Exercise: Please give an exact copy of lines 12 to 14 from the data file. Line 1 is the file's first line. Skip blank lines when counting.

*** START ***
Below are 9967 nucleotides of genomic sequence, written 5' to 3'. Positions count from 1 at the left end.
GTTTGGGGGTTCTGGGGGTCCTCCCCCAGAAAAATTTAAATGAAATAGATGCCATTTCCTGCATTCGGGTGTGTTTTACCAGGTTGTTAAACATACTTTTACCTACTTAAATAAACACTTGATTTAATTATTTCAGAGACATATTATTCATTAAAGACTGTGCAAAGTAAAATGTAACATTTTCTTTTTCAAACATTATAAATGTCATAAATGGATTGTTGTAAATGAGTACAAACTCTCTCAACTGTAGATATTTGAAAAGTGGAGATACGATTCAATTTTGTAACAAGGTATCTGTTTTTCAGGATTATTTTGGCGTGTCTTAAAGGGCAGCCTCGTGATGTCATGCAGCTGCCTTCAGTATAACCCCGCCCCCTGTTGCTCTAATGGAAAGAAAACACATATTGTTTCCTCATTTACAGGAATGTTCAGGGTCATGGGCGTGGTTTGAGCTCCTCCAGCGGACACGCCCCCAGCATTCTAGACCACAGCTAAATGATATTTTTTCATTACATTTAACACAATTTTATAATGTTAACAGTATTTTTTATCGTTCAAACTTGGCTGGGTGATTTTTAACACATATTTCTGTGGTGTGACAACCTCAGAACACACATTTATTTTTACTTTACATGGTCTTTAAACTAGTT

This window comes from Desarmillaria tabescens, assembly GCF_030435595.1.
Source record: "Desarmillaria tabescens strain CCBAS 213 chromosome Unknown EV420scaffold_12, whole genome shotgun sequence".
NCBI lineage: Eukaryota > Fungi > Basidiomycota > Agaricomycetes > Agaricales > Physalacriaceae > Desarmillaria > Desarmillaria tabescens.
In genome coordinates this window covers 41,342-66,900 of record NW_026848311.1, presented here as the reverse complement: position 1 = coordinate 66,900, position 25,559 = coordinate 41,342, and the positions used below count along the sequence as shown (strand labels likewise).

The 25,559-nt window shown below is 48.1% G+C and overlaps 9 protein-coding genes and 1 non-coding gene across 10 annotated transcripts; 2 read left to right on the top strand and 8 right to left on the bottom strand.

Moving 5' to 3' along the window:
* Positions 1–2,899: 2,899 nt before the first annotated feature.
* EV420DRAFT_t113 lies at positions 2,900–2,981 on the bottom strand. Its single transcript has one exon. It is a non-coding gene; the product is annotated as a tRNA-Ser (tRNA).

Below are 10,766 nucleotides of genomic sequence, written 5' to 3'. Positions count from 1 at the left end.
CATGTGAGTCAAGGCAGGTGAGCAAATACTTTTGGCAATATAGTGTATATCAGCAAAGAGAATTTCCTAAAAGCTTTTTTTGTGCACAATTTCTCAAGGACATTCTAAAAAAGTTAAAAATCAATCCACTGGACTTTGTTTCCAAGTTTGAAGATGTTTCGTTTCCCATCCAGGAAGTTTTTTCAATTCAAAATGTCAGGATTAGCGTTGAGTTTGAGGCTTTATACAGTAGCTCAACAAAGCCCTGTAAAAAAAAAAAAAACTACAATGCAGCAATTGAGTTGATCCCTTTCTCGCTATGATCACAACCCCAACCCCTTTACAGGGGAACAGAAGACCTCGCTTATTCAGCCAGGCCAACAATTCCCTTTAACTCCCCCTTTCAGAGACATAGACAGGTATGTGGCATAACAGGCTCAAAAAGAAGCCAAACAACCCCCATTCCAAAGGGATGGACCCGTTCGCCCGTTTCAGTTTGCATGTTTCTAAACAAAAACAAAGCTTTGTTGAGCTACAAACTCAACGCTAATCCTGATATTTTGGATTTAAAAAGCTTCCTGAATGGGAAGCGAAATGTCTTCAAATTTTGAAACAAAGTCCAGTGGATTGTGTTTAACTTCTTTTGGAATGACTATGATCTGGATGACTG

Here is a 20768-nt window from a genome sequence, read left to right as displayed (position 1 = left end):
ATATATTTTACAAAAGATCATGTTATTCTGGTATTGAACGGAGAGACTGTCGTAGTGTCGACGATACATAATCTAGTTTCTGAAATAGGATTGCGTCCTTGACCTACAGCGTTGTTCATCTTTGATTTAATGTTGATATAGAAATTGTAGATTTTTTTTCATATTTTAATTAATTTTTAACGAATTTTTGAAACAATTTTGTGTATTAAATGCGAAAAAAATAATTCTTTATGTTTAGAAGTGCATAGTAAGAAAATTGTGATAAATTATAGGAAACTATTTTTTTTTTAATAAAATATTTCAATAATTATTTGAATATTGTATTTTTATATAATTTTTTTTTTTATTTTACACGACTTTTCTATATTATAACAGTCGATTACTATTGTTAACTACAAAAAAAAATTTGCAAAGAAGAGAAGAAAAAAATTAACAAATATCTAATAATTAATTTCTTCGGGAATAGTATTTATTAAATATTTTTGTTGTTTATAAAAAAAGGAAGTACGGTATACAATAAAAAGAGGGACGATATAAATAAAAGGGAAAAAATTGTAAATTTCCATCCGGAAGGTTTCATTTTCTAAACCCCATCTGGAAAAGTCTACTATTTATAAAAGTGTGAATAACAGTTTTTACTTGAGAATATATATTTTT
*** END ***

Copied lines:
CATGTGAGTCAAGGCAGGTGAGCAAATACTTTTGGCAATATAGTGTATATCAGCAAAGAGAATTTCCTAAAAGCTTTTTTTGTGCACAATTTCTCAAGGACATTCTAAAAAAGTTAAAAATCAATCCACTGGACTTTGTTTCCAAGTTTGAAGATGTTTCGTTTCCCATCCAGGAAGTTTTTTCAATTCAAAATGTCAGGATTAGCGTTGAGTTTGAGGCTTTATACAGTAGCTCAACAAAGCCCTGTAAAAAAAAAAAAAACTACAATGCAGCAATTGAGTTGATCCCTTTCTCGCTATGATCACAACCCCAACCCCTTTACAGGGGAACAGAAGACCTCGCTTATTCAGCCAGGCCAACAATTCCCTTTAACTCCCCCTTTCAGAGACATAGACAGGTATGTGGCATAACAGGCTCAAAAAGAAGCCAAACAACCCCCATTCCAAAGGGATGGACCCGTTCGCCCGTTTCAGTTTGCATGTTTCTAAACAAAAACAAAGCTTTGTTGAGCTACAAACTCAACGCTAATCCTGATATTTTGGATTTAAAAAGCTTCCTGAATGGGAAGCGAAATGTCTTCAAATTTTGAAACAAAGTCCAGTGGATTGTGTTTAACTTCTTTTGGAATGACTATGATCTGGATGACTG

Here is a 20768-nt window from a genome sequence, read left to right as displayed (position 1 = left end):
ATATATTTTACAAAAGATCATGTTATTCTGGTATTGAACGGAGAGACTGTCGTAGTGTCGACGATACATAATCTAGTTTCTGAAATAGGATTGCGTCCTTGACCTACAGCGTTGTTCATCTTTGATTTAATGTTGATATAGAAATTGTAGATTTTTTTTCATATTTTAATTAATTTTTAACGAATTTTTGAAACAATTTTGTGTATTAAATGCGAAAAAAATAATTCTTTATGTTTAGAAGTGCATAGTAAGAAAATTGTGATAAATTATAGGAAACTATTTTTTTTTTAATAAAATATTTCAATAATTATTTGAATATTGTATTTTTATATAATTTTTTTTTTTATTTTACACGACTTTTCTATATTATAACAGTCGATTACTATTGTTAACTACAAAAAAAAATTTGCAAAGAAGAGAAGAAAAAAATTAACAAATATCTAATAATTAATTTCTTCGGGAATAGTATTTATTAAATATTTTTGTTGTTTATAAAAAAAGGAAGTACGGTATACAATAAAAAGAGGGACGATATAAATAAAAGGGAAAAAATTGTAAATTTCCATCCGGAAGGTTTCATTTTCTAAACCCCATCTGGAAAAGTCTACTATTTATAAAAGTGTGAATAACAGTTTTTACTTGAGAATATATATTTTT